Tuesday, August 30, 2005

a note from Greenpeace - Katrina | rotten fishing practices

I'm sure you've heard about the damage hurricane Katrina has caused
to the New Orleans area. But did you know about the dangerous toxic
chemicals that have been released? Check out this message I recently
received from Greenpeace:

Hurricane Katrina, one of the largest and strongest storms on record,
roared onto shore this week, causing massive devastation in
Louisiana, Alabama, Mississippi and other states. But another danger
to the region is still brewing. With storm surges of up to 20 feet in
some areas, huge petro-chemical plants, gas stations and waste pits
have unleashed a toxic cocktail of chemicals ranging from vinyl
chloride to gasoline.

Take Action! Natural disaster or terrorist attack - Tell Congress to
act NOW to prevent more tragedy:

Already nicknamed "Cancer Alley," polluted flood waters of up to 20
feet can also contaminate homes, drinking water and surrounding
waterways. In New Orleans, the city's levee system is now serving
only to hold water in the city, creating a temporary lake of toxic
chemicals, gas, oil and storm debris.

Deputy director of the Louisiana State University's Hurricane Center,
Ivor van Heerden, warns, "We're talking about an incredible
environmental disaster? a bowl full of highly contaminated water with
contaminated air flowing around and, literally, very few places for
anybody to go where they'll be safe."

I've been working for Greenpeace for more than 14 years to prevent
just this sort of tragedy. No one could stop Katrina, but chemical
plants like those found in Cancer Alley and around the nation can be
converted to safer technologies. Natural disasters, chemical spills
during transport and the threat of chemical terrorist attacks are
reason enough. The good news is that toxic chemicals such as
chlorine, which are used to make these pollutants, have many safer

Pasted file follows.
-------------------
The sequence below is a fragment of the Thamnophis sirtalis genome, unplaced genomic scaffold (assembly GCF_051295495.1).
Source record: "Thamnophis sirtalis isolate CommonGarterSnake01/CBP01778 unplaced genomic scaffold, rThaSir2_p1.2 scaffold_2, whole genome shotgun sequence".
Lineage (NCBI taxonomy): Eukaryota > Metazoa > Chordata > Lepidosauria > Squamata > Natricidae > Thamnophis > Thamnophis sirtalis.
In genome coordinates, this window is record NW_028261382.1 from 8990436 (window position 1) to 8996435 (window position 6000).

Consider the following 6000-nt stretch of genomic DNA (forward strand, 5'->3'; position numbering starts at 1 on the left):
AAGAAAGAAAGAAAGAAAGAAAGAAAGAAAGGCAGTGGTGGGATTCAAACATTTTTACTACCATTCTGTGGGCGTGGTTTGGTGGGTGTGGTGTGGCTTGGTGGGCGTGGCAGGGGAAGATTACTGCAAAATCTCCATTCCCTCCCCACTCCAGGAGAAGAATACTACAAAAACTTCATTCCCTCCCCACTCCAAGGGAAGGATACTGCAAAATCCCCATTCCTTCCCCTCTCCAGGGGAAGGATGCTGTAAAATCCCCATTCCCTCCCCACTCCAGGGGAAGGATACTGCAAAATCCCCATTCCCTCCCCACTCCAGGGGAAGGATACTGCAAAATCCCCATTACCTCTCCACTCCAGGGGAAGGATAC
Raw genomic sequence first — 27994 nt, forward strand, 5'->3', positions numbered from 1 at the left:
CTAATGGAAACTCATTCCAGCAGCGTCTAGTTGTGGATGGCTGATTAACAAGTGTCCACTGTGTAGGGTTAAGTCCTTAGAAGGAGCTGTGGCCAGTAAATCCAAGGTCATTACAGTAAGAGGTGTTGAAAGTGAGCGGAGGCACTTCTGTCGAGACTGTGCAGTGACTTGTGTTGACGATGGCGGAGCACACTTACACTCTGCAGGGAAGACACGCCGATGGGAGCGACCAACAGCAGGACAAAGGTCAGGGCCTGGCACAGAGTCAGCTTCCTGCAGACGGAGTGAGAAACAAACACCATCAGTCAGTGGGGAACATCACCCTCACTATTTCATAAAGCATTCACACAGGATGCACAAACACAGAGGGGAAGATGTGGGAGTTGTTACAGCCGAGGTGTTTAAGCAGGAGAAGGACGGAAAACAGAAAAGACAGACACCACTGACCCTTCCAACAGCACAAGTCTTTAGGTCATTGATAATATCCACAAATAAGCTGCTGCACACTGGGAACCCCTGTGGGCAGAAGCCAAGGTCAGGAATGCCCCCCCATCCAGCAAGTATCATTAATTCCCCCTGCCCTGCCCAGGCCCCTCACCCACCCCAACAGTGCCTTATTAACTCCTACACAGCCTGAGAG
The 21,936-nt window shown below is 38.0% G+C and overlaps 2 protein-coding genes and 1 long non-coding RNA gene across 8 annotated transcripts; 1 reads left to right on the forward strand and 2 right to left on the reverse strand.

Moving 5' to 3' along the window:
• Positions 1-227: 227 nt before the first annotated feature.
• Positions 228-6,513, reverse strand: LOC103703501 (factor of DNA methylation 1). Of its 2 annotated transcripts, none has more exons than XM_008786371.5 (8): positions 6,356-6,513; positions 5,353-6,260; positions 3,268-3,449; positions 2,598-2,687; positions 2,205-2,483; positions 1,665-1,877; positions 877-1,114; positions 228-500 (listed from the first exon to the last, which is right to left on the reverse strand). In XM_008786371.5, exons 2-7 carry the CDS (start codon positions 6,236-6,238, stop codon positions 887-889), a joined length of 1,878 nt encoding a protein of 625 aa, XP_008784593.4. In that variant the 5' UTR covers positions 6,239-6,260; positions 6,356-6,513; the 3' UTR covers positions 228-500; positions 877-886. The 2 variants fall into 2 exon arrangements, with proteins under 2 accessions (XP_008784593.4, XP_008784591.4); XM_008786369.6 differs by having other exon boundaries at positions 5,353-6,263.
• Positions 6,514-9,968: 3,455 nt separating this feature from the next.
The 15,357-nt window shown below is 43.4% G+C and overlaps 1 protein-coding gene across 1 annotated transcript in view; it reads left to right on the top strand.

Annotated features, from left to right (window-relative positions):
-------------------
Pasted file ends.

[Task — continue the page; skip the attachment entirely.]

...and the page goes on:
alternatives - it's time to make the switch.

Rick Hind
Legislative Director

P.S. I can't think of a more critical issue to act on, so please, be
sure to pass this message on to your friends and loved ones.

Fishing for Trouble

For weeks, I've been telling you about a big fight over a little fish
called the menhaden. Nearly 16,000 of you wrote to the Atlantic
States Marine Fisheries Commission to protect the menhaden from
factory fishing giant Omega Protein - that's more than 30 times the
number of comments the commission has ever received about an issue.
And your letters worked! Last week, the commission decided to limit
factory fishing of menhaden for the first time in history.

There's no question that this couldn't have happened without you, and
I want to thank you for your support for an important little fish.

But the fight is far from over, and we're not letting Omega off the hook.

Take Action! Tell Omega to stop its rotten fishing practices!

Thank you,
John Hocevar
Ocean Campaigner
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Greenpeace on the Internet

Website: greenpeaceusa.org


I recommend these two for a start, (but please explore the others
according to your specific interest):

"news-headlines," and "press-releases"

send this message to Majordomo@xs2.greenpeace.org to subscribe to them:

subscribe news-headlines
subscribe press-releases

for more information please see:
"GREENPEACE Majordomo results lists and help"
[note: that article was posted a long time ago
but info should be useful...
e-mail Greenpeace for current info]


Search /RENEGADE/ for articles that mention environment -
[only articles for the last six months will be indexed]

/RENEGADE/ Search - GO TO: fornits.com/renegade/peaars.cgi?
and just type in your topic. For differing results you may uncheck
"article" and search on just "subject," use "any word" or "phrase,"
etc. /RENEGADE/ also has "time-frame" in the search, so you can
tailor your results that way, too.


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